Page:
Cash dominated the retail landscape for decades, even centuries. Until fairly recently, it was the undisputed payment option of choice for businesses and consumers alike. But times are changing, and while cash hasn’t fallen completely out of favor, its use is in decline and electronic transactions are on the rise.
From a consumer standpoint, paying electronically is faster, easier and less cumbersome. It’s more convenient to swipe a card or wave a smartphone than it is to count out bills and dig through mounds of coins. The frenetic pace of modern life demands payment options that save time, and electronic options certainly answer the call.
From a business standpoint, electronic payment processing saves time and money. Electronic payments allow the day’s receipts to be tallied up quickly and easily, and senior employees and store managers have to spend less time counting cash to make sure it agrees with the register. This saves labor, streamlines sales tracking and ultimately boosts your bottom line.
Recent data confirms that cash’s days atop the retail world are numbered. Right now, only about 25 percent of point-of-sale retail transactions are being completed with cash, and experts predict that number will continue to fall. What’s more is that some merchants won’t even take cash anymore; try using cash to pay for a sandwich next time you’re on an airplane and you’ll stay hungry.
This is big news for retailers, as multiple studies have shown that consumers who pay electronically tend to spend more than those who pay with cash. For one thing, cash makes it impossible to spend more money than you actually have. Once you’re out of cash, you’re done shopping for the day. With a credit card, you can instantly borrow up to your credit limit, or even beyond if your bank offers you a buffer. There’s also a psychological aspect at work; people tend to be more careful with their money if they have to physically hand over a cash payment to complete a transaction.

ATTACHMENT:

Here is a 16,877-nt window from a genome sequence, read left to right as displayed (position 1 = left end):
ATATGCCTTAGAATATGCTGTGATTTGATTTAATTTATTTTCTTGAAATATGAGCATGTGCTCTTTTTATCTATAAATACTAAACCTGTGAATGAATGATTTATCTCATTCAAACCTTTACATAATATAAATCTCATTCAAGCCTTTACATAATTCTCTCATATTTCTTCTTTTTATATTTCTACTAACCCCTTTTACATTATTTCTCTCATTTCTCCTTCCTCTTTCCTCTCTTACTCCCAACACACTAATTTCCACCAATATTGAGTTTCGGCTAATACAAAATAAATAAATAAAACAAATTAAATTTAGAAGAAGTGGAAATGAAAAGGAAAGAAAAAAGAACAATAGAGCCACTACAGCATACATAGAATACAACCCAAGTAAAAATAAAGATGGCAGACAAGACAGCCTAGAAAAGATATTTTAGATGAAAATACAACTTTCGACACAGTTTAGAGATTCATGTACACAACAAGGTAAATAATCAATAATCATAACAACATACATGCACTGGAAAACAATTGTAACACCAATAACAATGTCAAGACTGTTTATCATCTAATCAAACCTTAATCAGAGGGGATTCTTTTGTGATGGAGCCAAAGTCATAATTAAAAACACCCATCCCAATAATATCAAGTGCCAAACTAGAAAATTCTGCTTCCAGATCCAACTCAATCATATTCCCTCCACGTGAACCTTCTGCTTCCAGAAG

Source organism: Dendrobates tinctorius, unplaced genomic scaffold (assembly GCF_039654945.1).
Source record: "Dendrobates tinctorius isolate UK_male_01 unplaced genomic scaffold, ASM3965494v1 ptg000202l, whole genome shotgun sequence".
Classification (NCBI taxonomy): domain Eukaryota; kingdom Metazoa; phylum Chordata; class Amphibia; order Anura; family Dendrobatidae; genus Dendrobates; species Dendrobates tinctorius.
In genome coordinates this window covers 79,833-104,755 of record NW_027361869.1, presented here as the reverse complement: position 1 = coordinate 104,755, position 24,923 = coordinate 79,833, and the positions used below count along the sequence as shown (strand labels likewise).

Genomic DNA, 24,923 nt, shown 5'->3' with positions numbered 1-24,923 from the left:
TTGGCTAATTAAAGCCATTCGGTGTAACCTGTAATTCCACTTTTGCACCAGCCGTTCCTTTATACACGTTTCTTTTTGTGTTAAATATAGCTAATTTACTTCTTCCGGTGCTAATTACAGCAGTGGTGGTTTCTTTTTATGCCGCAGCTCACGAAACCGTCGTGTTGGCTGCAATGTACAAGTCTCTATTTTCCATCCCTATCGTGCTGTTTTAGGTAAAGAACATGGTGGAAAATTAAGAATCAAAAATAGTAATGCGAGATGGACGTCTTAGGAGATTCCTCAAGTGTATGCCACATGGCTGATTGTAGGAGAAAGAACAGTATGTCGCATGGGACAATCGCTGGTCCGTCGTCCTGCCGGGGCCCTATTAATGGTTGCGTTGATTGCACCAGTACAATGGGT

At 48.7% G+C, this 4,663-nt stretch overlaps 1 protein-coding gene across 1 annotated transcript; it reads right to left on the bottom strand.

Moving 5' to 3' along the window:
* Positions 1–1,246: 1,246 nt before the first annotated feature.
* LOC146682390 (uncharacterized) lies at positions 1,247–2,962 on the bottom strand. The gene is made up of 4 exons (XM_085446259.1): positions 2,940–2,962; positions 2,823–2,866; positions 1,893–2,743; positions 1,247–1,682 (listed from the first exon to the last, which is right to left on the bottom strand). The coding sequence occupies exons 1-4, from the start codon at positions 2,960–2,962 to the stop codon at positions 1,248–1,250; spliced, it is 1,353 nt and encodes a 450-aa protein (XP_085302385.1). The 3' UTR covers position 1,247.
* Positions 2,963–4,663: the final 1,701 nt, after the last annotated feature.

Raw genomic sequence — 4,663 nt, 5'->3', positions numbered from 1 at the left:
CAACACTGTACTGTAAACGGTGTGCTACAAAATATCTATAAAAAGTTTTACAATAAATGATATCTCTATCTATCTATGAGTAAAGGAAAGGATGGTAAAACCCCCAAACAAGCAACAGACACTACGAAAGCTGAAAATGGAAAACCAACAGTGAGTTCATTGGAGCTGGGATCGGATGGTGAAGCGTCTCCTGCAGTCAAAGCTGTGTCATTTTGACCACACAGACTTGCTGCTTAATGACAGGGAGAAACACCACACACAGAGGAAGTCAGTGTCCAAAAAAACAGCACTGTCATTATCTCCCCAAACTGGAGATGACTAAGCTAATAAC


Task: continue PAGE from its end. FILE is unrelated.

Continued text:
There’s yet another hidden benefit to the decline of cash: it makes the country a safer place to be. With the exception of identity thieves, criminals don’t deal with credit cards. They deal with cash. As cash transactions continue to become more and more scarce, and as the trend towards a cashless society grows stronger and stronger, it will become increasingly difficult for criminal enterprises to stay in business. Electronic payments are too easy to trace, and electronic money is much more difficult to steal.
However, there are still a few hurdles to be cleared before the cashless society is truly ready to emerge. First and foremost, security still needs to be improved. While the security of online and electronic payments has increased dramatically since they first emerged in the 1990s, there is still a widespread conception among consumers that paying electronically carries risks. Payment processing companies need to replace these anxieties with a heightened sense of security.
Retailers and merchants also need to embrace emerging payment technologies on a wider scale. Near-field communications make smartphone payments fast and easy, and offer consumers the convenience of the so-called “mobile wallet.” Yet, smartphone payment options are only available at a small minority of businesses.
Are point-of-sale transactions the lifeblood of your business? Do you offer the widest possible range of payment options? If not, now is the time to diversify — cash is on the way out, and the sooner you make the transition to the new way of doing business, the better off you’ll be.